Written by: Ashley Wold, DPT, CAFS
I participated in a workout class and overheard two women talking to each other about leaking urine during the jumping jack warm-up. They laughed, they leaked, and they laughed more. Sadly, this is not an uncommon topic. I hear women talking about “leaking” all the time:
“I'm six months postpartum and feeling like the new norm is leaking urine. I leak when laughing, coughing, jumping, and bending over to lift the baby.”
“I plan my outings based on how much I've drunk and where the nearest bathroom is located.”
“I've stopped going to my favorite yoga class because I leak urine and am embarrassed.”
The list goes on but you catch my drift. These statements are from women who have been living with the idea that leaking urine is normal. I'm here to tell you, it's not.
What is Urinary Incontinence?
Urinary incontinence is an involuntary leakage of urine. According to the National Association for Continence (NAFC), urinary incontinence affects 25 million adult Americans. The NAFC also found that one in four women over age 18 experience episodes of urinary incontinence.
What are the symptoms of Urinary Incontinence?
The symptoms of urinary incontinence can range from leaking urine with physical activity, laughing, sneezing, coughing, etc. to having a sudden urge to urinate that is so strong that you may not make it to the bathroom in time. Some women can identify some common “urge” triggers including running water, pulling into the driveway, placing a key in the door, while others cannot.
Can you prevent Urinary Incontinence?
Yes! You should not leak urine at any age and there are solutions for you. Developing good bladder health includes staying hydrated, sitting versus hovering to urinate, avoiding emptying your bladder “just in case”, eating a balanced diet, and keeping surrounding muscles strong.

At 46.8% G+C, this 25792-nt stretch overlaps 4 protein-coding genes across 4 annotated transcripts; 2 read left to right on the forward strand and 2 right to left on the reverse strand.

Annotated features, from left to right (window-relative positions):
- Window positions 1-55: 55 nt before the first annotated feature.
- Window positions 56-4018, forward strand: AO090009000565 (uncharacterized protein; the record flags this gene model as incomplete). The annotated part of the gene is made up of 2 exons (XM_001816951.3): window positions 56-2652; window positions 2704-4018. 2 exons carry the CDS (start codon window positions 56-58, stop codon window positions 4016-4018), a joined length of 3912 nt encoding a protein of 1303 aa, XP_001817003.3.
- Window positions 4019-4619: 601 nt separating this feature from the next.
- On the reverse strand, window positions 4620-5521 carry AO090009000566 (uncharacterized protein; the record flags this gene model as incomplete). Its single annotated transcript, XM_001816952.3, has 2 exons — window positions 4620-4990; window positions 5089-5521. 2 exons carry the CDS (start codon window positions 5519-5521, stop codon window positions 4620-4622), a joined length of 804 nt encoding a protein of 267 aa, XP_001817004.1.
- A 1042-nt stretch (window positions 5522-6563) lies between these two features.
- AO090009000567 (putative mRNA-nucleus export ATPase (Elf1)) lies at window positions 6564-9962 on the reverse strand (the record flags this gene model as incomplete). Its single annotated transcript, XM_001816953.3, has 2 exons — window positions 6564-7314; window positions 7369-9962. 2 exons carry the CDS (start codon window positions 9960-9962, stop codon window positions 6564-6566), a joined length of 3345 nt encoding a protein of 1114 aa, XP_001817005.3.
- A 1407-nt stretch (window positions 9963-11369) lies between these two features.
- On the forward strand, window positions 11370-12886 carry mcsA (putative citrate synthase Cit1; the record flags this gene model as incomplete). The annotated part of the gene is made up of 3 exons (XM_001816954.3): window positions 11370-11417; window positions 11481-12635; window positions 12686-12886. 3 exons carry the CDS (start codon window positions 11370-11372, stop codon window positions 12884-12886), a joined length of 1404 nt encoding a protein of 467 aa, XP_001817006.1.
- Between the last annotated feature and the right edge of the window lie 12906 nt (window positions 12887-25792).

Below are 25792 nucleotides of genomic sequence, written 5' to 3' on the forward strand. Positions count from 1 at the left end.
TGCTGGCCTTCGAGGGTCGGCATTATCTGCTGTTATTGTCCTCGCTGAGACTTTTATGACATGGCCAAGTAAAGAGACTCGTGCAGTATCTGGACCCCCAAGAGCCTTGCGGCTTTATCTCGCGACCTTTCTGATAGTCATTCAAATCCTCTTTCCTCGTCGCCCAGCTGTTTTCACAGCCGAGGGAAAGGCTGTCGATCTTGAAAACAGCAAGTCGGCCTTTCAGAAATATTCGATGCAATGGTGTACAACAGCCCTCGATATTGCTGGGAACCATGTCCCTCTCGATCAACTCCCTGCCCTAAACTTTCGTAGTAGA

What is the treatment for Urinary Incontinence?
Urinary incontinence is not a normal part of aging or a normal part of life. A physical therapist with specialized training in women's health can assist you in regaining control of your bladder so you can move better, live better, and return to activities you enjoy. Despite an excellent success rate, only 1 in 12 women seeks help for urinary incontinence.
Physical therapy for urinary incontinence may consist of exercises to improve stability, strength, and endurance of the pelvic floor, hips, and core. Many women have heard of kegels and may already be performing them; however, more than half the women seen in physical therapy are performing them incorrectly. A physical therapist will teach you how to correctly perform a kegel and teach you how to activate during functional everyday activities.
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